2011 Winners, Murdock & Boyd Architects E & P Sénéchal Centre in Grand Falls


It was the Centre’s clarity, simplicity and well proportioned spaces, reinforced by a simple, but effective, playful color scheme. 

“The architecture, centered on the concept of movement, is well translated and captured with the monumental floating stair that works not only at a functional level but provide a focus and an architectural landmark within the large space of the lobby.”

Award of Excellence 

The Lieutenant Governor’s Award of Excellence in Architecture was presented to Murdock & Boyd Architects Inc. of Saint John for the E & P Sénéchal Centre in Grand Falls. From left to right are Greg Murdock, partner; Monica Adair, project architect; Lieutenant Governor Graydon Nicholas, and Malcolm Boyd, partner. 

The architecture draws attention to the act of movement and activity in the building. Visitors entering the building are immediately aware of elements of circulation. One is visually conscious of the coexistent activity on the ice, movement on the walking track, which circles the ice surface at the upper level, and the functions taking place in the fitness centre. Both internal and external to the building, the horizontal and vertical movement elements are highlighted with the use of colour, patt ern, texture and materials.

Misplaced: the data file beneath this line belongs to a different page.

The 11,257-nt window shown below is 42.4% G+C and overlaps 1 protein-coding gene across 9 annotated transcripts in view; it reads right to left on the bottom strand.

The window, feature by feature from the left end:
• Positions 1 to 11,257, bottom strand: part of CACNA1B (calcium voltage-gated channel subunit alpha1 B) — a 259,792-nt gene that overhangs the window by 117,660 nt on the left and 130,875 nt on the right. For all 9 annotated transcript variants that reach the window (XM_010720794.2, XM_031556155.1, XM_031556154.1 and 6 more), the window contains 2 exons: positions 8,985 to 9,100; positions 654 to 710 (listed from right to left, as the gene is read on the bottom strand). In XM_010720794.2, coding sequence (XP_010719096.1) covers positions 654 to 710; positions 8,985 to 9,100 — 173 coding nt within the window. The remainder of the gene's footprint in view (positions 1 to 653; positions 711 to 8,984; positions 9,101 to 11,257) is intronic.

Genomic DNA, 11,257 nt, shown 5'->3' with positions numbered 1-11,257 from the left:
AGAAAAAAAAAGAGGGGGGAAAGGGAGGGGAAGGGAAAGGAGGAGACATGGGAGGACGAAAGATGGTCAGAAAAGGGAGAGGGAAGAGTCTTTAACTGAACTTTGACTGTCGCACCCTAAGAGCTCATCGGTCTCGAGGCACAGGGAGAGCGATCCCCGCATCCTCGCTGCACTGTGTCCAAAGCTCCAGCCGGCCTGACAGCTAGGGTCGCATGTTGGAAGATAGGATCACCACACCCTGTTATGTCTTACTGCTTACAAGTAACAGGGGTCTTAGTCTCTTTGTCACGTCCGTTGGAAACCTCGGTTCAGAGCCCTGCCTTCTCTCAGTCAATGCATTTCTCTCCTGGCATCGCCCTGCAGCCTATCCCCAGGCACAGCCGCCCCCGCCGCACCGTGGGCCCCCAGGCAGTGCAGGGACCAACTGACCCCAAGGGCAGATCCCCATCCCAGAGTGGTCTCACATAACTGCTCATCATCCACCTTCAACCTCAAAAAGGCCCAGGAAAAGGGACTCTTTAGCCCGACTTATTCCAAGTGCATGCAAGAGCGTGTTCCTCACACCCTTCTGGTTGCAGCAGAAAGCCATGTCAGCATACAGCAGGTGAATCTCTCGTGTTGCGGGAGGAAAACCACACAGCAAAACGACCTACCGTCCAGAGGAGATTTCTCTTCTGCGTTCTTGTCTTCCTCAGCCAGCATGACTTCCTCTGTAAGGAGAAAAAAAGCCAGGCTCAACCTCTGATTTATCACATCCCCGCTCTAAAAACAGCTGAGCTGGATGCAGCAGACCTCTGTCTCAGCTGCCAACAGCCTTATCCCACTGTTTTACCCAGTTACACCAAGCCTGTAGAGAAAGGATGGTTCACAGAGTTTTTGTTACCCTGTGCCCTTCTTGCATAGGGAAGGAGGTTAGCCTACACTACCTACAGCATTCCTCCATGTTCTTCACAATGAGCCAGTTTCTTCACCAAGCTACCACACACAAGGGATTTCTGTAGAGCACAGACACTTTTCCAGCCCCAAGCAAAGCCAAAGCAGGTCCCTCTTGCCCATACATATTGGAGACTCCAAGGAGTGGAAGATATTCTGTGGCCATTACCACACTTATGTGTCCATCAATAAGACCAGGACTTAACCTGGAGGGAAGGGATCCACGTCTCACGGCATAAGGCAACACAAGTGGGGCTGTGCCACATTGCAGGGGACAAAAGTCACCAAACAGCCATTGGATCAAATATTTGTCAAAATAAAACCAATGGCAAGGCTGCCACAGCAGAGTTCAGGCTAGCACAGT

The two-level lobby was designed not only to welcome spectators into the building from both parking areas during arena events, but also to “stand alone”. The town required another reception venue available to the community. This glassed in volume is now host to many functions when a spectator event is not scheduled in the arena portion of the facility.

The complimentary spaces of the building wrap themselves around, and open onto, the “heart” of the complex, that being the ice surface. The fitness centre and conference rooms were designed to open up to adjacent spaces, allowing the facility to interact as one space but also permitting the facility to have multiple separate activities occurring simultaneously.

The “heart” of the facility also was used to warm some of the complimentary spaces. The by product energy created from the ice-making refrigeration equipment was used to heat the precast bleachers, the walking track, and the dressing rooms. This was achieved by running warm water through in-floor radiant tubing. 

Emphasis was placed on maximizing the amount of natural light available to as many areas of the building as possible. The building was purposely orientated to effectively allow the entire north and east sides of the arena bowl to have windows.

Sunlight studies were completed and use of window treatment ensured no glare to the users of the ice surface. The resultant interior spaces are bright and inviting. During the day there is often no requirement for artificial lighting.